Making sense of all the letters: MFT, LPC, LCSW, CSWA, PhD...
Updated: Jun 14, 2019
The mental health world LOVES acronyms. Here's a quick guide to help you make sense of them.
One question that always comes up at the beginning of the search for a counselor:
“What do all those letters mean??”
It's easy to feel overwhelmed by the various acronyms after our names. Here's a quick guide to help you along your search.
Counselor/Therapist: I find that this title is often used interchangeably in the mental health world. In the state of Oregon, counselors are generally either LMFTs or LPCs.
LMFT stands for "Licensed Marriage & Family Therapist." LMFTs have completed a Master's program that required additional training in working with couples and families. The "Licensed" part means that after graduating with their Master's, they completed 2400 additional hours of supervised counseling work and passed several licensing exams. Supervision = meeting with a licensed, specially trained counselor once or twice a month to make sure you're maintaining ethical standards and providing best practice to your clients.
"Registered MFT Intern" or "LMFT Intern" (means the same thing) refers to someone who graduated with a Master's degree, with special training in couples and families, but who has not yet reached the 2400 supervised hours. Interns receive regular supervision until they reach that goal and pass the licensing exam. Benefits of working with a LMFT Intern is that their fees are generally more affordable than a licensed therapist, and you also know that they are receiving regular supervision from a highly skilled therapist.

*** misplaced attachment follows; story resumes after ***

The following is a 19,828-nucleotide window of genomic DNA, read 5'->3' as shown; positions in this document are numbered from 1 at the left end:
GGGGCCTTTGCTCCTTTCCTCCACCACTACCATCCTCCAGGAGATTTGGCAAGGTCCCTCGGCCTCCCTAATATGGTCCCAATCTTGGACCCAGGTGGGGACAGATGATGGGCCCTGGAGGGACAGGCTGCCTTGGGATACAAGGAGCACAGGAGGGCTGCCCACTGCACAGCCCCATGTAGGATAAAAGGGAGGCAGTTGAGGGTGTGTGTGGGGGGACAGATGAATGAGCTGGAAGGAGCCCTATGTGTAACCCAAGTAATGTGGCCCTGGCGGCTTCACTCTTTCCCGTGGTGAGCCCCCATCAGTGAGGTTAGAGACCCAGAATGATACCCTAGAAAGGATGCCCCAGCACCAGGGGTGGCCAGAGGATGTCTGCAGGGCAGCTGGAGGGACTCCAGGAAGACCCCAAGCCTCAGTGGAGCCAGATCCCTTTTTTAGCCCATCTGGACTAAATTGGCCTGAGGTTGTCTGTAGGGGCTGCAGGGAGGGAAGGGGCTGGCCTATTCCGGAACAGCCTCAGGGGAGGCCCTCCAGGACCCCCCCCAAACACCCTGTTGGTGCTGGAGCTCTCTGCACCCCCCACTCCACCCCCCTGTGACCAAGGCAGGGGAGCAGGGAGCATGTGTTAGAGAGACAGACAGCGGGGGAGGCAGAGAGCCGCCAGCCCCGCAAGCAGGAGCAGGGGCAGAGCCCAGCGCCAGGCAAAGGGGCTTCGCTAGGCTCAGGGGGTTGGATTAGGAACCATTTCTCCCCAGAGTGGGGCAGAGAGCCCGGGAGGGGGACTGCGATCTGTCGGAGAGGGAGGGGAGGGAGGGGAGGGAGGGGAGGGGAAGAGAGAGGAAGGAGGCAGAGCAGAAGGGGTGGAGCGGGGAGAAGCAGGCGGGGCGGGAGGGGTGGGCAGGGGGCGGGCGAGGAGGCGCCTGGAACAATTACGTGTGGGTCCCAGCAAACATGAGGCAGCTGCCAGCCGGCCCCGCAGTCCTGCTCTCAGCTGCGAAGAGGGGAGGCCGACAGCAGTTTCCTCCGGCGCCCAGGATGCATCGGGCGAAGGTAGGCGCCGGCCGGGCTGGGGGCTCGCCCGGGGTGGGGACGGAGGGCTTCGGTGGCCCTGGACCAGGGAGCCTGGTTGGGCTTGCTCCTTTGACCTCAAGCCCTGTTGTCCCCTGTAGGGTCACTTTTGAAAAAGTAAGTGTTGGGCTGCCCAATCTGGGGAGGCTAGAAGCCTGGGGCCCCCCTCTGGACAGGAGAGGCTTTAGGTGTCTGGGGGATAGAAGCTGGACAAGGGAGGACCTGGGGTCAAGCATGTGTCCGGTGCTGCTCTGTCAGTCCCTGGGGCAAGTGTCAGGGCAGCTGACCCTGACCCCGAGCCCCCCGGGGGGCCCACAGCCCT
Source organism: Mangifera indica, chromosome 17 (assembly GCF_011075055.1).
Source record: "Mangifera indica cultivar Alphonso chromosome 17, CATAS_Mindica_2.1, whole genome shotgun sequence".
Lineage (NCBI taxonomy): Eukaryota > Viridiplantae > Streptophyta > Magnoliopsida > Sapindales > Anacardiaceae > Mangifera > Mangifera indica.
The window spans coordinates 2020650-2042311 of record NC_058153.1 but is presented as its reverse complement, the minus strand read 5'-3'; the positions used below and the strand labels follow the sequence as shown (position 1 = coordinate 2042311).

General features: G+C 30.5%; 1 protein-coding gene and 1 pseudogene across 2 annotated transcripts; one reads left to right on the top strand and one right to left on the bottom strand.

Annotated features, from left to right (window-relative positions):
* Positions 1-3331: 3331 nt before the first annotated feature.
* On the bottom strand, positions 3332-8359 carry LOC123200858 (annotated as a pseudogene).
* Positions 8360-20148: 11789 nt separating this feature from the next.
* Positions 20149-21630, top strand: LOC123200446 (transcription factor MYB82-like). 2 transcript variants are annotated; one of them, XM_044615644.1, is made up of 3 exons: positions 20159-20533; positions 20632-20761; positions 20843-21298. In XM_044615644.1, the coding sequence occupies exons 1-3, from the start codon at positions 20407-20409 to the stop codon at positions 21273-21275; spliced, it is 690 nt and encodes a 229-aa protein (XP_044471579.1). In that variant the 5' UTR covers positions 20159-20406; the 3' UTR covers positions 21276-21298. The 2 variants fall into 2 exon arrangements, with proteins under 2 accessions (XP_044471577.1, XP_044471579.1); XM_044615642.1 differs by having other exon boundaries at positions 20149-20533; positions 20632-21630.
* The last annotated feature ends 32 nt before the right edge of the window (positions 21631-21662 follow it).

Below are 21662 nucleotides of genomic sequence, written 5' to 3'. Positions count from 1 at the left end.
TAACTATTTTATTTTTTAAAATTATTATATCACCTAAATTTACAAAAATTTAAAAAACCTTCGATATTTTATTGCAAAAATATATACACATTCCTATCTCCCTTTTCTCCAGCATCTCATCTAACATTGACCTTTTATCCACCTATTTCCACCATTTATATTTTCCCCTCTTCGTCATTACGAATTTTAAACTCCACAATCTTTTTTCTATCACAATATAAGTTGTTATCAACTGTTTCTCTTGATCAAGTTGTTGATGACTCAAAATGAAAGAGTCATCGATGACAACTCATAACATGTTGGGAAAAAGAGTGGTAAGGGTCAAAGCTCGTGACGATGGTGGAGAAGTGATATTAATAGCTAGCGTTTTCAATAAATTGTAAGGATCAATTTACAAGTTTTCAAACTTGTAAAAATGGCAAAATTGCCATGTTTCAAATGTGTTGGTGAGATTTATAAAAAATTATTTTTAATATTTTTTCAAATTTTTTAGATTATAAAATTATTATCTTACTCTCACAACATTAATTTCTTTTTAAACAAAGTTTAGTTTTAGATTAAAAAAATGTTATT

LPC stands for "Licensed Processional Counselor." A LPC completed a Master's program in counseling, and may or may not have taken additional courses to work with families or couples- it's not required for them. Similarly to LMFTs- LPCs have reached the required supervised hours and taken the licensing exams, and "LPC Interns" have not yet reached that goal. Again, LPC Interns may be able to offer more affordable services, with the added bonus of their supervisor's expertise.
Social Worker: Social work is a little different. A Master's degree in social work may involve coursework on assessment and case management, and there are different social work tracks- some more focused on counseling, some more focused on case management and resource connection.
LCSW stands for "Licensed Clinical Social Worker." You can probably guess by now: LCSWs have obtained a certain number of post-graduate hours under supervision, and passed a licensing exam. CSWA stands for "Clinical Social Work Associate," which is the name for a social work graduate who has not yet obtained licensure.
PsyD. or Phd.: If someone has these credentials, it means they have a doctorate in clinical psychology, counseling psychology, counselor education, or some related degree. They likely have experience researching psychology or teaching at a graduate level.
Other: LAT = Licensed Art Therapist. LCAT = Licensed Certified Art Therapist. RPT = Registered Play Therapist. CDAC = Certified Drug and Alcohol Counselor. And there are more!!
I hope this offers a starting point to make sense of our complex credentialing systems. A few closing thoughts:
Working with interns/associates can be an affordable option, especially if you can't find a licensed counselor that will work with your insurance.
It's your right to know about your counselor's experience and certifications. Don't be afraid to ask them to clarify anything.
Even if you found a counselor with dozens of impressive letters after their name: remember that FIT is often most important. Ask for a free consultation and assess how you feel talking to them- you should feel comfortable, heard, and respected.